- Reference number
- Carreño de Miranda, Juan (Spanish)
- “The Monster”, nude, or Bacchus
- Ca. 1680
- 165 cm x 108 cm
- On display
- Donación José Antonio González de la Peña, barón de Forna, 1939 (colección real, Real Alcázar, Madrid, pinturas traídas de casa de Carreño a las bóvedas de Tiziano y cuarto bajo del príncipe, 1686, s.n.; Palacio de La Zarzuela, El Pardo-Madrid, retrete de la reina, 1701, s.n.; La Zarzuela, pieza primera, 1747, nº 3; Juan Gálvez, Madrid; col. infante D. Sebastián Gabriel de Borbón, Madrid; duque de Marchena, Madrid).
A portrait of Eugenia Martínez Vallejo, nude and adorned with grape leaves and grape clusters, making this an allusion to Bacchus, the Roman god of wine.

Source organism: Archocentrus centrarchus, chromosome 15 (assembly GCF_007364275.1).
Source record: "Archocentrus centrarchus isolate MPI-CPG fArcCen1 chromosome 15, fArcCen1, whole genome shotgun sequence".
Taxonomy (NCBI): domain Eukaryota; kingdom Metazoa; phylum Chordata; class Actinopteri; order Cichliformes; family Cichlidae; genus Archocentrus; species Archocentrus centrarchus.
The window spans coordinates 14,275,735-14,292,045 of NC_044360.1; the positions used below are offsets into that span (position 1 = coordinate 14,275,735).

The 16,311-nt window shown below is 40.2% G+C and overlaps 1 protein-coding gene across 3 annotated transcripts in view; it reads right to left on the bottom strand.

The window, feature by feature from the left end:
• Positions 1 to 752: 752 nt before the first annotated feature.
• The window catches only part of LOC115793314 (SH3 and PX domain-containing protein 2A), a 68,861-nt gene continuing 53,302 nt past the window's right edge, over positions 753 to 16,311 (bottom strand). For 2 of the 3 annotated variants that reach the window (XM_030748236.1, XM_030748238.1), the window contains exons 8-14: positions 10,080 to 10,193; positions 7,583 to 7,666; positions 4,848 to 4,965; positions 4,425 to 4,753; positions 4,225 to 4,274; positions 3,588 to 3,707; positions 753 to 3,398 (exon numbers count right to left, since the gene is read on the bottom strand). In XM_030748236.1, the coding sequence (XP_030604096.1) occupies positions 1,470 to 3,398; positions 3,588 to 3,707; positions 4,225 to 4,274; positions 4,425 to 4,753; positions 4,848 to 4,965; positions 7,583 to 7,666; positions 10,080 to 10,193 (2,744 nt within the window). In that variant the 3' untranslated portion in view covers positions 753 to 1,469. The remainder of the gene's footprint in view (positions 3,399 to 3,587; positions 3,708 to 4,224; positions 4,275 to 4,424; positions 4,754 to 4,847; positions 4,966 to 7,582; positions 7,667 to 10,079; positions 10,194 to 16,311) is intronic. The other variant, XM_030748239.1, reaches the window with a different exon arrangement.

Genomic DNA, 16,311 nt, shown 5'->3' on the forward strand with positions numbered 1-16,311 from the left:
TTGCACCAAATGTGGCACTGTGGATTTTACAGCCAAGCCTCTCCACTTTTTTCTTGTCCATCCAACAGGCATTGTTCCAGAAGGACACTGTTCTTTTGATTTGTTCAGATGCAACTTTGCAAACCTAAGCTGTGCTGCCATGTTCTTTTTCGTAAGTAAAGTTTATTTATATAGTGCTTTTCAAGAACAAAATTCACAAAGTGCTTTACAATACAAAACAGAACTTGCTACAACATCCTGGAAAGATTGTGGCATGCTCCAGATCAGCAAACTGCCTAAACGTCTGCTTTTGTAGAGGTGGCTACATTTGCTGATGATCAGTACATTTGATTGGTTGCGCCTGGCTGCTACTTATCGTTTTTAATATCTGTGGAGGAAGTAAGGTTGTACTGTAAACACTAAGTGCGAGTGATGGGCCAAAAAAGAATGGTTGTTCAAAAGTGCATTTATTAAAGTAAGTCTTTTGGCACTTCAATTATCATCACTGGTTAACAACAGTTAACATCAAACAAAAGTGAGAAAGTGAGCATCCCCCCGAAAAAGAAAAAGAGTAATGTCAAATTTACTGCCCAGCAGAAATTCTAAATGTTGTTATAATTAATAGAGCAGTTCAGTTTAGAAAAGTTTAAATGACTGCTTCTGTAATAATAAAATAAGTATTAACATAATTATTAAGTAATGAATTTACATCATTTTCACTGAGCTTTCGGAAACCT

In 1680, this girl was taken to the court to be exhibited because of her extraordinary proportions. Far from its current negative connotations, this must be understood in terms of the taste for freaks of nature passed down from the sixteenth century and still present in the seventeenth, when buffoons and different entertaining personages lived at the Palace in order to amuse the Monarchs and their children.
Despite its explicit nudity, this portrait plays with appearances and eliminates the monstrous aspect of the girl by disguising her, although it also deliberately seeks a contrast with the companion work, Eugenia Martínez Vallejo, “the Monster,” dressed (P646), which is also at the Prado Museum.
These two works were listed together in royal inventories until the 1701 inventory of the Zarzuela Palace. King Fernando VII (1784-1833) later gave the nude portrait to the painter, Juan Gálvez. In 1871, it appeared among the works belonging to the infante Sebastián Gabriel de Bourbon (1811-1875).